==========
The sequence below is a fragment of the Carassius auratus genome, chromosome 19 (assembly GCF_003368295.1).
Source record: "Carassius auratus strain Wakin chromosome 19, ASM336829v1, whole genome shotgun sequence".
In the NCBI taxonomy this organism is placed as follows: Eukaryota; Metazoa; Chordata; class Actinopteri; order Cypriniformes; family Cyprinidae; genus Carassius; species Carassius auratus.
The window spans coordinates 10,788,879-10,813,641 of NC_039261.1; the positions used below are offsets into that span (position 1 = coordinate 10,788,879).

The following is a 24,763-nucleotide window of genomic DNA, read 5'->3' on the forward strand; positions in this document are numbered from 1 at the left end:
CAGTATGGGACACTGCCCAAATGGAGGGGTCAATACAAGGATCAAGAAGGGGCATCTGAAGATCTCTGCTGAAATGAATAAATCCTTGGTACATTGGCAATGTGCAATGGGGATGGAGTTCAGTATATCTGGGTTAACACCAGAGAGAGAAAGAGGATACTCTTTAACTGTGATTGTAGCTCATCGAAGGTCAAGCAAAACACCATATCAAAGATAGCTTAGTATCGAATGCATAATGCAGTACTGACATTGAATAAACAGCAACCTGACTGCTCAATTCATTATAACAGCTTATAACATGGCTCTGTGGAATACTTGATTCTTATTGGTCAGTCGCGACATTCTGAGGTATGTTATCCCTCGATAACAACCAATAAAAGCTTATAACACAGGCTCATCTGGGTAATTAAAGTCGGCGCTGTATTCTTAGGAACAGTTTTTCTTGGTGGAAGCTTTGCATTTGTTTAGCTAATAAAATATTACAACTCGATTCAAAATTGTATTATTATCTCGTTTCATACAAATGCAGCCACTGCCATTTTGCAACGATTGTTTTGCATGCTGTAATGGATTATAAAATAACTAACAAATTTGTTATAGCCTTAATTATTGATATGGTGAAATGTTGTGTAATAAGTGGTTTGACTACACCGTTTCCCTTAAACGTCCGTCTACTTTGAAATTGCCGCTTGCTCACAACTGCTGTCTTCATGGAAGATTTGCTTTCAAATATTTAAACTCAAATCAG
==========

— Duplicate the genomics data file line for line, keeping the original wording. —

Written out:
The sequence below is a fragment of the Carassius auratus genome, chromosome 19 (assembly GCF_003368295.1).
Source record: "Carassius auratus strain Wakin chromosome 19, ASM336829v1, whole genome shotgun sequence".
In the NCBI taxonomy this organism is placed as follows: Eukaryota; Metazoa; Chordata; class Actinopteri; order Cypriniformes; family Cyprinidae; genus Carassius; species Carassius auratus.
The window spans coordinates 10,788,879-10,813,641 of NC_039261.1; the positions used below are offsets into that span (position 1 = coordinate 10,788,879).

The following is a 24,763-nucleotide window of genomic DNA, read 5'->3' on the forward strand; positions in this document are numbered from 1 at the left end:
CAGTATGGGACACTGCCCAAATGGAGGGGTCAATACAAGGATCAAGAAGGGGCATCTGAAGATCTCTGCTGAAATGAATAAATCCTTGGTACATTGGCAATGTGCAATGGGGATGGAGTTCAGTATATCTGGGTTAACACCAGAGAGAGAAAGAGGATACTCTTTAACTGTGATTGTAGCTCATCGAAGGTCAAGCAAAACACCATATCAAAGATAGCTTAGTATCGAATGCATAATGCAGTACTGACATTGAATAAACAGCAACCTGACTGCTCAATTCATTATAACAGCTTATAACATGGCTCTGTGGAATACTTGATTCTTATTGGTCAGTCGCGACATTCTGAGGTATGTTATCCCTCGATAACAACCAATAAAAGCTTATAACACAGGCTCATCTGGGTAATTAAAGTCGGCGCTGTATTCTTAGGAACAGTTTTTCTTGGTGGAAGCTTTGCATTTGTTTAGCTAATAAAATATTACAACTCGATTCAAAATTGTATTATTATCTCGTTTCATACAAATGCAGCCACTGCCATTTTGCAACGATTGTTTTGCATGCTGTAATGGATTATAAAATAACTAACAAATTTGTTATAGCCTTAATTATTGATATGGTGAAATGTTGTGTAATAAGTGGTTTGACTACACCGTTTCCCTTAAACGTCCGTCTACTTTGAAATTGCCGCTTGCTCACAACTGCTGTCTTCATGGAAGATTTGCTTTCAAATATTTAAACTCAAATCAG